The United States Justice Department has indicted China’s Huawei company and its subsidiaries of supplying surveillance equipment to Iran a decade ago, besides accusing the company of several other violations.
The firm provided the equipment to Tehran to monitor protesters way back in 2009 when there were violent protests in the country over presidential election results.
Huawei also allegedly plotted to steal trade secrets from American competitors, and conceal its business in North Korea, where US economic sanctions were in place.
The “stolen information” includes antenna and robot testing technology as well as user manuals for internet routers. Seven years ago, a Huawei engineer removed a robot arm from the laboratory of a rival company based in Washington state, stashing the item in a laptop bag. Photographs and measurements of the arm were emailed to colleagues at Huawei before returning it to the original manufacturer.
At a 2004 trade show in Chicago, a Huawei employee was found in the middle of the night in the booth of a technology company, "removing the cover from a networking device and taking photographs of the circuitry inside," prosecutors said. The employee wore a badge that listed his employer as "Weihua," or Huawei spelled with its syllables reversed.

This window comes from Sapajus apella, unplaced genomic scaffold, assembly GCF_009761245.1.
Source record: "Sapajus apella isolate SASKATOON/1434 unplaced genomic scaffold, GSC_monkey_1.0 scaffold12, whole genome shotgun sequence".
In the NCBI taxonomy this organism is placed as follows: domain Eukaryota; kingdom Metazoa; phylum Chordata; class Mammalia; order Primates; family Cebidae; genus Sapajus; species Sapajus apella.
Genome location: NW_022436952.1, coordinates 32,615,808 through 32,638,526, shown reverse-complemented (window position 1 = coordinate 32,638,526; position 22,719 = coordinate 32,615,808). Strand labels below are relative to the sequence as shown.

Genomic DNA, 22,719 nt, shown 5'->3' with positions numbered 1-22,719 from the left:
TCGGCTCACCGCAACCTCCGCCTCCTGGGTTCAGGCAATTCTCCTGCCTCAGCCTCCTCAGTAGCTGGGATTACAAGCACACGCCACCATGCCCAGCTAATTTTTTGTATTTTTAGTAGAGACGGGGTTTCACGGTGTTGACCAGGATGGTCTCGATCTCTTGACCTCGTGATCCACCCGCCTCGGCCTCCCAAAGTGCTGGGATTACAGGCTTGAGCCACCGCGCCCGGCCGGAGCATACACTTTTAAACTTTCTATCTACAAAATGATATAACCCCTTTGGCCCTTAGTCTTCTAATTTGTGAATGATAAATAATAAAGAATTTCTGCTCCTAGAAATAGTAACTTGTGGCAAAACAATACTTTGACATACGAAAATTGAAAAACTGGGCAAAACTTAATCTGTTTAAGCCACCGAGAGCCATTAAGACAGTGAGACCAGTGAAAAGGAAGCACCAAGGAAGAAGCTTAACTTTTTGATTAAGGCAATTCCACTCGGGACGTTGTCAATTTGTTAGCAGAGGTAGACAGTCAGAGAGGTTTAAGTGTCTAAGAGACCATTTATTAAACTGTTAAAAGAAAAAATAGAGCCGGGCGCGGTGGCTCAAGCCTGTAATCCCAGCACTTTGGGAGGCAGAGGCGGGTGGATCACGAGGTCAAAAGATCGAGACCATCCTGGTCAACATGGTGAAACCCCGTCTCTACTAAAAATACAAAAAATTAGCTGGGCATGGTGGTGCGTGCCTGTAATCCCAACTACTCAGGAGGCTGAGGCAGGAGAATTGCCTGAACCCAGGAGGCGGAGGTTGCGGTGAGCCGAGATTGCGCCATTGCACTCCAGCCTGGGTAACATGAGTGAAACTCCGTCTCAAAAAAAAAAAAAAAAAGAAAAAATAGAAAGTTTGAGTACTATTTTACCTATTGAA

One goal of the theft was to reportedly cut down on research and development costs.
US Prosecutors have accused the Chinese firm of rewarding employees who brought in the most valuable stolen information with bonuses. Huawei is said to have used proxies, including professors at research institutions, in the pursuit of inside information.
In New York, the Chinese firm already faces charges of lying to banks about deals that violated economic sanctions against Iran.
Responding to the accusations, Huawei said in a statement: “The new indictment against Huawei is part of the US Justice Department’s attempt to irrevocably damage its reputation and its business for reasons related to competition rather than law enforcement.”
"These new charges are without merit and are based largely on recycled civil disputes from last 20 years that have been previously settled, litigated and in some cases, rejected by federal judges and juries," it said. "The government will not prevail on its charges, which we will prove to be both unfounded and unfair."